10% Drop In NI Taxi Drivers

The number of taxi licences in Northern Ireland has fallen by 10% over the past year, a figure which an SDLP MLA has deemed "unacceptable".

10,666 taxis were operating across the region at the end of September 2018, representing a continuing downward trend, according to the new statistics released by the Department for Infrastructure.

The decrease in those holding licences for the transport service has been attributed to an update in the test for drivers.

The amount of people qualified to carry out the job has fallen by nearly a third since 2013, when 15,802 worked in the profession.

A decline in drivers is mirrored in the falling number of taxi operators, which has fallen to 1,406 since 2014.

In the quarterly report released on Thursday, the Department cites that the new test, which was introduced in October 2014, has caused the drop in drivers.

The test had a pass rate of 25.3% in the last three months, although that represents a slight increase of 0.6% on the previous quarter.

The length of time that licences are valid for varies. First time applicants or anyone whose qualification has been lapsed for two years is required to take the test.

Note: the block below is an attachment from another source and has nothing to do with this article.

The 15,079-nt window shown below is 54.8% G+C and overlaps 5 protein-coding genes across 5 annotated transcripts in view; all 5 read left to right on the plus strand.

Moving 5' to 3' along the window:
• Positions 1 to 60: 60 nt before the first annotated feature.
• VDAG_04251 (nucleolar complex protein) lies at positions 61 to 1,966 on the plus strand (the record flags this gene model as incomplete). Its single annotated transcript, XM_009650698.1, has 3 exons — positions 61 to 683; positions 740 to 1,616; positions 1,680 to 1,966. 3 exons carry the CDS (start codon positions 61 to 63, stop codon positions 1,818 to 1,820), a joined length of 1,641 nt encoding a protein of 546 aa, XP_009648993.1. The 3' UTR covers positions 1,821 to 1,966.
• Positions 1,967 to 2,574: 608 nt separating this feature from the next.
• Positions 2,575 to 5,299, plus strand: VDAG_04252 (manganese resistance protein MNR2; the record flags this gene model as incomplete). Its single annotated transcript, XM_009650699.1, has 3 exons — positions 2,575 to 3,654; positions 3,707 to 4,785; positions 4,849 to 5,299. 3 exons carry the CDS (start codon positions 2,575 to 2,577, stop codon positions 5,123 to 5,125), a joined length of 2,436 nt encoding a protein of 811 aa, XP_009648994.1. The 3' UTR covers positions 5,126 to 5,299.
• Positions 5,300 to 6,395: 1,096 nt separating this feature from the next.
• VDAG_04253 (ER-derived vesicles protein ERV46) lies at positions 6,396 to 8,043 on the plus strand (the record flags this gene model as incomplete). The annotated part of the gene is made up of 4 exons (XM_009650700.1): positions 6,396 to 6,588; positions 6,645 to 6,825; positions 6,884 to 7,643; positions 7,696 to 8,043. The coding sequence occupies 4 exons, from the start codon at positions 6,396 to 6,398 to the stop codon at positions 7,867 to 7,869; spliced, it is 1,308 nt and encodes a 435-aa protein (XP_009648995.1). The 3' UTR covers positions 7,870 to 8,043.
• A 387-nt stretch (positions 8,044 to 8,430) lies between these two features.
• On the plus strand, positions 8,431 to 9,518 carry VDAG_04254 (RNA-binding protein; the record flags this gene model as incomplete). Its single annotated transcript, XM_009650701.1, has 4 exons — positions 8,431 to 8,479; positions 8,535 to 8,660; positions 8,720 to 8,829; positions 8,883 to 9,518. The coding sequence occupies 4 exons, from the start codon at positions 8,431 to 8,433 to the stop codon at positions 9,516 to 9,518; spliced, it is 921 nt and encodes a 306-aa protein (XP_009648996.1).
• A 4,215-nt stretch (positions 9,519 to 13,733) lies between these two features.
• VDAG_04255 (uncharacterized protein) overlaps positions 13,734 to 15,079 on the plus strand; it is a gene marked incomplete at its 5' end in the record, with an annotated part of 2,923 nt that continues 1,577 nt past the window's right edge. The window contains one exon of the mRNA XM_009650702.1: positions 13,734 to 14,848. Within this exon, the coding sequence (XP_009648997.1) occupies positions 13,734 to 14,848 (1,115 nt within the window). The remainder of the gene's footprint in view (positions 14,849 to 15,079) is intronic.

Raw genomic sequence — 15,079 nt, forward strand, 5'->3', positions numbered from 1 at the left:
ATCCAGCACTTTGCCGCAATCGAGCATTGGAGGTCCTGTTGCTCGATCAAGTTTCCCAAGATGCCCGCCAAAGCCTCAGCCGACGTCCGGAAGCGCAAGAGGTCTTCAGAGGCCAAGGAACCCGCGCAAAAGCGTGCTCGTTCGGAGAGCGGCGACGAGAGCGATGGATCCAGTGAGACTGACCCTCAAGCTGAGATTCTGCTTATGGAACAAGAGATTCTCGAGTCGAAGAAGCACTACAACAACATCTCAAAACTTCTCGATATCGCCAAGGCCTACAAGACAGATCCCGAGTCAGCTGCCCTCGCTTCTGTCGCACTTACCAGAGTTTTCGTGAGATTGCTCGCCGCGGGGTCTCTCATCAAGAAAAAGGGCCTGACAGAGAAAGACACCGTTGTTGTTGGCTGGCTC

SDLP MLA Mark Durkan expressed concern over the situation, highlighting the delay in licence renewals as "completely unacceptable".
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The Foyle MLA contacted Katrina Godfrey, the Permanent Secretary for the Department for Infrastructure, to address the lengthy process which is currently impacting the livelihood of many drivers.

He said: "In recent months, my constituency office has experienced an influx of taxi-licence related queries from concerned drivers. 

"Whilst I acknowledge that taxi-license applications are subject to extensive medical checks in the interests of safety, the lengthy process has left many people barely able to make a living. At times it has bordered on shambolic- I had one gentleman, turn to my office for help after being unable to work for weeks despite applying for PSV renewal 12 weeks before its expiry. The delays have resulted in my constituents experiencing financial hardship and considerable stress."

Mr Durkan explained that although not all the responsibility lies with the Department, it is bound to take steps to ensure similar scenarios are avoided as the acting licensing authority.

He added: "I have received assurances from the Permanent Secretary that the DVA are continuing efforts to expedite the process- including the recruitment of additional medical officers.

"It is unfortunate that this move was not implemented sooner, if it had been we could have minimised the negative impacts on people’s livelihoods and avoided this mess in the first place."


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